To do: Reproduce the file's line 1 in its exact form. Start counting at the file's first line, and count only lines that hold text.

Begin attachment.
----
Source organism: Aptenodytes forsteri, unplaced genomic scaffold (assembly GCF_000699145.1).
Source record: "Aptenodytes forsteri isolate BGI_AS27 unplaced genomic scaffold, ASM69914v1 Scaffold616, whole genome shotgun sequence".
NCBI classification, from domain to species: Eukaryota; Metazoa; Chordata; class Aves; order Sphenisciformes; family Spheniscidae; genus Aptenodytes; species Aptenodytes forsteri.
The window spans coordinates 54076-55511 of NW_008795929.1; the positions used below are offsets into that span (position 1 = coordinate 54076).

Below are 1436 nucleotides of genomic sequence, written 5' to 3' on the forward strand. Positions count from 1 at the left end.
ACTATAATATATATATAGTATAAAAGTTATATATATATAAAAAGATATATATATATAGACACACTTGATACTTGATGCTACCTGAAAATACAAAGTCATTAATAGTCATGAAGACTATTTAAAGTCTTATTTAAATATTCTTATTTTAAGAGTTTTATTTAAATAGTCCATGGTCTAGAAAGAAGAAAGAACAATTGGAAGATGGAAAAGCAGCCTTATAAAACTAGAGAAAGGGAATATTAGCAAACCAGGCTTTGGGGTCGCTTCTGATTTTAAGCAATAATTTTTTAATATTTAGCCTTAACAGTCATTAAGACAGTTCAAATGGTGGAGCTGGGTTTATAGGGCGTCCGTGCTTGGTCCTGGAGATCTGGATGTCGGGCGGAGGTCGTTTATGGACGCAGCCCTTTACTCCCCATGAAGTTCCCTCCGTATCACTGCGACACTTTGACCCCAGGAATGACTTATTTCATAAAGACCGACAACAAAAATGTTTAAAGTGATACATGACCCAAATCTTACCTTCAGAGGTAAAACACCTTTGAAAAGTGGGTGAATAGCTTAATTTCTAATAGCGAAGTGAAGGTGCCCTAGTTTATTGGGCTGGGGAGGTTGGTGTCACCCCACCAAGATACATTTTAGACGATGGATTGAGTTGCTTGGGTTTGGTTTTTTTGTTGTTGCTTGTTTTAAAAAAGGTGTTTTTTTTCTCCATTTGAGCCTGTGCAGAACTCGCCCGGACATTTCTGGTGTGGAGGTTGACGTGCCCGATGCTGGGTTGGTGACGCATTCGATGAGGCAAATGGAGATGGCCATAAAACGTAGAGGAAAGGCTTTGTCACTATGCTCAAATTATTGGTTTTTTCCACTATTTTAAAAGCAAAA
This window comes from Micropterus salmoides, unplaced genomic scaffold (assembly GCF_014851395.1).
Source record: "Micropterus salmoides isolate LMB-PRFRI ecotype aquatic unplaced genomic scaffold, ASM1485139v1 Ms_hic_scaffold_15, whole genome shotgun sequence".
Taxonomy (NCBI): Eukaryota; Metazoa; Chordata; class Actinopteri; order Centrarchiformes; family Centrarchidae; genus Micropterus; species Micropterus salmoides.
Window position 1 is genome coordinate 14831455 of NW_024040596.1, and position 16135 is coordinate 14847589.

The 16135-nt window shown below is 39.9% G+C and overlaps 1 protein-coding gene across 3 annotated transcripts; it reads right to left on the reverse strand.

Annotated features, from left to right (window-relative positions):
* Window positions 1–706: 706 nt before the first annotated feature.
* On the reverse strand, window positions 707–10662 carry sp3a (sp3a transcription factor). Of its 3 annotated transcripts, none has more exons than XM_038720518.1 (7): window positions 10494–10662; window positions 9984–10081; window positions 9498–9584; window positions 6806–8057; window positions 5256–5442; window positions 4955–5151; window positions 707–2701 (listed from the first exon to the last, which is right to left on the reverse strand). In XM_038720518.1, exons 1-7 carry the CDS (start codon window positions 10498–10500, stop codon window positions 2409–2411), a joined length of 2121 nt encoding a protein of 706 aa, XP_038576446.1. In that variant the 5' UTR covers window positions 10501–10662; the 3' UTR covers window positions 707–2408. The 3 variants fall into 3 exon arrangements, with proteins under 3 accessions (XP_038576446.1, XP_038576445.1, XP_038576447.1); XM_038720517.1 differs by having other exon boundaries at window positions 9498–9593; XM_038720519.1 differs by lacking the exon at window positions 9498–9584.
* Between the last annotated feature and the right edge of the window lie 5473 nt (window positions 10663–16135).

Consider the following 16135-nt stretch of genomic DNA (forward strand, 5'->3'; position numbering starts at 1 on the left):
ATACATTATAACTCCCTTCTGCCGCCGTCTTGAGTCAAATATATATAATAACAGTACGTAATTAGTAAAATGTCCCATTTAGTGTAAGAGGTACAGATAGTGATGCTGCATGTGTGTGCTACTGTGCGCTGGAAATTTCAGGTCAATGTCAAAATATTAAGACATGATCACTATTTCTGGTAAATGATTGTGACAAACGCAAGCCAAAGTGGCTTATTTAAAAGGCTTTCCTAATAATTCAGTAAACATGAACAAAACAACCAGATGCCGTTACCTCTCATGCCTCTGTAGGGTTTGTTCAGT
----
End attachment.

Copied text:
Source organism: Aptenodytes forsteri, unplaced genomic scaffold (assembly GCF_000699145.1).